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How do I... give my child the best holiday experience?

Photo: Parents offer their advice on having a brilliant holiday with their deaf children

Going on holiday can be an exciting time and every parent wants their child to enjoy their trip. For parents of a deaf child, there might be more to think about around safety, organisation and deaf awareness. Below parents share their tips on preparing for a holiday.

Make sure you apply sun cream BEFORE your child puts on their hearing technology...

Deaf child with sunglasses on
Megan

Sherrie is mum to Megan (4) who is profoundly deaf and wears cochlear implants.

“Megan wears cochlear implants so we make sure we take enough travel plugs with us for the dry box, battery charger and accessories (each of ours was provided with adaptable plugs) when we travel.

We pack rechargeable batteries in separate cases, in case of lost luggage, and make sure we have enough battery life in our hand luggage to last our travel time.

I suggest contacting your implant centre/provider well in advance if you want to arrange insurance for the travel spares/replacement service.

If you have them, pack a spare of each part: microphone covers, coil cable, etc. We found Gatwick Airport very knowledgeable with no need to explain about body scanners.

We use the mini-mic accessory with an aux cable so Megan can plug into headphone sockets for in-plane entertainment and the iPad, but be sure to test the volume set-up before you go.

Try to get into a routine of applying sun cream on ears where possible before implants are put on, as we found that it got messy when applying on the move. When in the pool, or at aqua parks, we use a fabric Alice band and swim hat to keep processors in place and Cochlear’s aqua accessory with ear clips.

The mini-mic is a great way of making sure your child can hear you if you’re on the edge of the pool. This was particularly useful when there were water fountains and play areas. Also, make sure everyone you’re travelling with is aware of how waterproof your child’s hearing devices are as water play is often more frequent on holiday!”

Explain that the rules still apply on holiday – this includes wearing hearing aids...

Deaf child with thumbs up
Leo

Charlotte is mum to Leo (6) who is moderately deaf, wears hearing aids and uses a radio aid.

“Leo struggles with background noise so when flying we always make sure we’re last to board and leave the plane, so we avoid the rush. We also use his radio aid in busy places.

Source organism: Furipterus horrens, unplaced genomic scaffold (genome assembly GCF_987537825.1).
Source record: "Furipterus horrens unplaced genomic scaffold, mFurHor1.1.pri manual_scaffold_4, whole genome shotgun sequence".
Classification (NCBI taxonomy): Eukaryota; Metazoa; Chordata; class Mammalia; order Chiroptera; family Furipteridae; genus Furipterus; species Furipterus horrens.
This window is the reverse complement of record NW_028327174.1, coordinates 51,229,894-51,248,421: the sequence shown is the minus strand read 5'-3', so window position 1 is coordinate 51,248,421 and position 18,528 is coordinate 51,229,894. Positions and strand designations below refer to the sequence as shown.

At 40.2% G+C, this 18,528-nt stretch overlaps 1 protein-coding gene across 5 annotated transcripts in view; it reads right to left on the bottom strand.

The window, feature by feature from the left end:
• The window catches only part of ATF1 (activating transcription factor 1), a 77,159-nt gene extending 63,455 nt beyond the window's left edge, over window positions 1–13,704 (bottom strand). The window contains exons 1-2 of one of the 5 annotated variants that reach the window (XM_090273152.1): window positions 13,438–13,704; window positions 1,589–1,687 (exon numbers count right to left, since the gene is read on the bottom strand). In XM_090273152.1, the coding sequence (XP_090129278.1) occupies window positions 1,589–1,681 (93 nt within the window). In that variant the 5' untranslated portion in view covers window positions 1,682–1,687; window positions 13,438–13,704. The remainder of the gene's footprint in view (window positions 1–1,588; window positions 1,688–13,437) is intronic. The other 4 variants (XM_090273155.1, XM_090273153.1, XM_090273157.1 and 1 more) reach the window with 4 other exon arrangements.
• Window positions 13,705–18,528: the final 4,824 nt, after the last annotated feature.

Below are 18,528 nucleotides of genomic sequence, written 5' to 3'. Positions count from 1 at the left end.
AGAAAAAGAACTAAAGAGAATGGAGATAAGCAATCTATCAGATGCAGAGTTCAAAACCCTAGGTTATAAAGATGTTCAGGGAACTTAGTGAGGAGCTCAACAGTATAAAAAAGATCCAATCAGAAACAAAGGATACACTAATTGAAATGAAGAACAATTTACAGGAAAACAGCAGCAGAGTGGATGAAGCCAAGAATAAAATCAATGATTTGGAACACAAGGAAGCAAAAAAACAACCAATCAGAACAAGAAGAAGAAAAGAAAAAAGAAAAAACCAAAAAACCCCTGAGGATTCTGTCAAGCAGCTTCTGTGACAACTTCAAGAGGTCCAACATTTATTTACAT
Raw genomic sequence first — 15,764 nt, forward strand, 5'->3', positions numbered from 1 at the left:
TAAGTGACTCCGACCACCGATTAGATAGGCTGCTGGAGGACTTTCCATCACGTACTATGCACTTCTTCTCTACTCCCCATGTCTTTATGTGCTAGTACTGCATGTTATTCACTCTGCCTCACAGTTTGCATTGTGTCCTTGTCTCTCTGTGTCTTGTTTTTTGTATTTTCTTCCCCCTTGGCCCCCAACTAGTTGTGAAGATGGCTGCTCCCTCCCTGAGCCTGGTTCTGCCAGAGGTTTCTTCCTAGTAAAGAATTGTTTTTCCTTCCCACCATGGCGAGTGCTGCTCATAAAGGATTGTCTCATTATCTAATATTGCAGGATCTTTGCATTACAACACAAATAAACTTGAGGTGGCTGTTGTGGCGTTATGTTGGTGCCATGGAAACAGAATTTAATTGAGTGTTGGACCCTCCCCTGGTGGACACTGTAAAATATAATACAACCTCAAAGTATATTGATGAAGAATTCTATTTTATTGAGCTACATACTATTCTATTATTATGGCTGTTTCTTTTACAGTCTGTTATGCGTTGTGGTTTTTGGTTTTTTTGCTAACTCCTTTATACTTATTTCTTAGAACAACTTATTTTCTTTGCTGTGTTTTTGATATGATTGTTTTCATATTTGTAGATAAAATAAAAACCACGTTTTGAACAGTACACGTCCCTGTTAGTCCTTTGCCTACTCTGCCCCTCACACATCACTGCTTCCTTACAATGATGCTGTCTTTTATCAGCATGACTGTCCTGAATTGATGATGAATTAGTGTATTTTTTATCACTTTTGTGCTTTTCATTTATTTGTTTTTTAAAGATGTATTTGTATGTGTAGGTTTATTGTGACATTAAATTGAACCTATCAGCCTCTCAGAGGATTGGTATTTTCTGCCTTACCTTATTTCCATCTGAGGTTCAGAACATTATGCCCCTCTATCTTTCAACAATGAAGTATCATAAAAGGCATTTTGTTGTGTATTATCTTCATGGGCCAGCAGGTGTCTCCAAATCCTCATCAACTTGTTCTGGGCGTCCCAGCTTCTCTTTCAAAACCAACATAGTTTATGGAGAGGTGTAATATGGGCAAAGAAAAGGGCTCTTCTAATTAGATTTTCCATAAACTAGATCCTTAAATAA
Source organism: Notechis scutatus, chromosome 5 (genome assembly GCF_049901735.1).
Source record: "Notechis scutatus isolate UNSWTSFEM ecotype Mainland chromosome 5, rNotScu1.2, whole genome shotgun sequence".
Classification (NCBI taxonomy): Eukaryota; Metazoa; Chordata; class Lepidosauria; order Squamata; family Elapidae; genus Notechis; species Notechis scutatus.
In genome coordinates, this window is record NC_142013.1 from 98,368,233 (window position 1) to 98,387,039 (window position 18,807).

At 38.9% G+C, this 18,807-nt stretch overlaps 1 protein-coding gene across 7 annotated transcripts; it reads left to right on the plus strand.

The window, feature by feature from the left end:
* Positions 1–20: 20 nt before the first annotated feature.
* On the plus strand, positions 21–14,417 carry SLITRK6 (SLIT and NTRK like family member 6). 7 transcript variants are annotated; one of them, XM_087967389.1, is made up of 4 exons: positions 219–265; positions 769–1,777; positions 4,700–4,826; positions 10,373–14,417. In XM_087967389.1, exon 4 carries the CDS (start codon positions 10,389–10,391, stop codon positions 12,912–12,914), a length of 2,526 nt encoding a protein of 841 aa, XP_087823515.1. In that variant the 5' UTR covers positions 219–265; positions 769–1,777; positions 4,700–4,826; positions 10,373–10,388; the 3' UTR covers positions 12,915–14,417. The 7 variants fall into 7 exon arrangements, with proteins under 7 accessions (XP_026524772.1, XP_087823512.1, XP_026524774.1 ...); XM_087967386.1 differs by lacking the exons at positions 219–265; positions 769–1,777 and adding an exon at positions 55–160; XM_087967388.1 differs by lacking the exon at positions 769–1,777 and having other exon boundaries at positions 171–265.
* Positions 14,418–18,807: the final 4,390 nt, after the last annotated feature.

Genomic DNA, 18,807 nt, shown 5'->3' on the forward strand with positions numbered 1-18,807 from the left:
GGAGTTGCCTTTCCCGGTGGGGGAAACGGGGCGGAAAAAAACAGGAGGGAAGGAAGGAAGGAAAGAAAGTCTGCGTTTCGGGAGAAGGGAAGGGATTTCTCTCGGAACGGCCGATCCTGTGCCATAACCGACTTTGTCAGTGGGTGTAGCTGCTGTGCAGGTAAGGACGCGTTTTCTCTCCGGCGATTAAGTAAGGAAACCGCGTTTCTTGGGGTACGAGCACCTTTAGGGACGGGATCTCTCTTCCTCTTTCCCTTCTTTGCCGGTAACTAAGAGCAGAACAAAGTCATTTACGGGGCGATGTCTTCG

He manages without his hearing aids in the day while he’s round the pool but we then put them in for meal times and the evening. We’re so used to him wearing his aids now; everything just comes naturally as it’s all part of his daily routine. Whether we’re at home or on holiday the rules still apply.”

Take a letter explaining why your child can’t go through body scanners at the airport...

Deaf teenager sitting on a sofa
Luckpal

Mandeep is mum to Luckpal (14) who is profoundly deaf and has a cochlear implant.

“When we go on holiday I ask the Nottingham Auditory Implant Programme (NAIP), who provided Luckpal with his cochlear implant and give him support, to write an official letter explaining he can’t go through the body scanners at the airport.

I also get another letter in the language of the country we’re visiting explaining this so there’s no confusion, as some countries aren’t deaf aware.”

Make sure you tell the travel insurance company about your child’s deafness and hearing technology...

Deaf child with his dog and a book
Zach

Kirsty is mum to Zach (9) who is profoundly deaf and wears cochlear implants.

“When going away we take an electronic dryer (a drying container to collect moisture), aqua cases, which are specifically for Cochlear N6 users and make the processors waterproof, international travel plugs and spares of everything.

It all goes on as free of charge medical hand luggage and doesn’t count against the rest of your allowance. We also take dry powder antibiotics in case Zach gets an ear infection.

We have the Cochlear annual insurance policy, where Cochlear guarantee to ship a replacement processor to you wherever you are in the world within a specified timescale mapped for you ready to use (but Cochlear offer a number of different insurance policies).

Regular travel insurance needs hearing loss and cochlear implants specified to cover any treatment at all. If you break a leg and they find out you didn’t tell them about deafness, you’re not covered for a broken leg!”

Write a briefing for holiday clubs explaining about deafness...

Deaf child in the park with his dog
Ryan

Amy is mum to Ryan (12) who is profoundly deaf and wears cochlear implants.

“We apply for a holiday pack, which is free once a year or £60 otherwise, from Ryan’s cochlear implant centre. It has an implant processor and basic accessories in case of any problems. It’s a sealed pack and we’re asked not to open it until we’ve done all the usual troubleshooting, because the centre gets charged when we open a pack. I also take any spare parts we have, just in case.

If Ryan attends any holiday clubs I write a briefing, including what it’s like to have a hearing loss and how to communicate with him. It lists some deaf awareness tips, such as to speak facing him, don’t shout, repeat instructions away from busy situations and check he has understood.

I also include a very brief troubleshooting guide to his implants and any rules for taking them off for activities like swimming and trampolining. From experience if holiday club staff don’t ask how to communicate with him he doesn’t stay there.”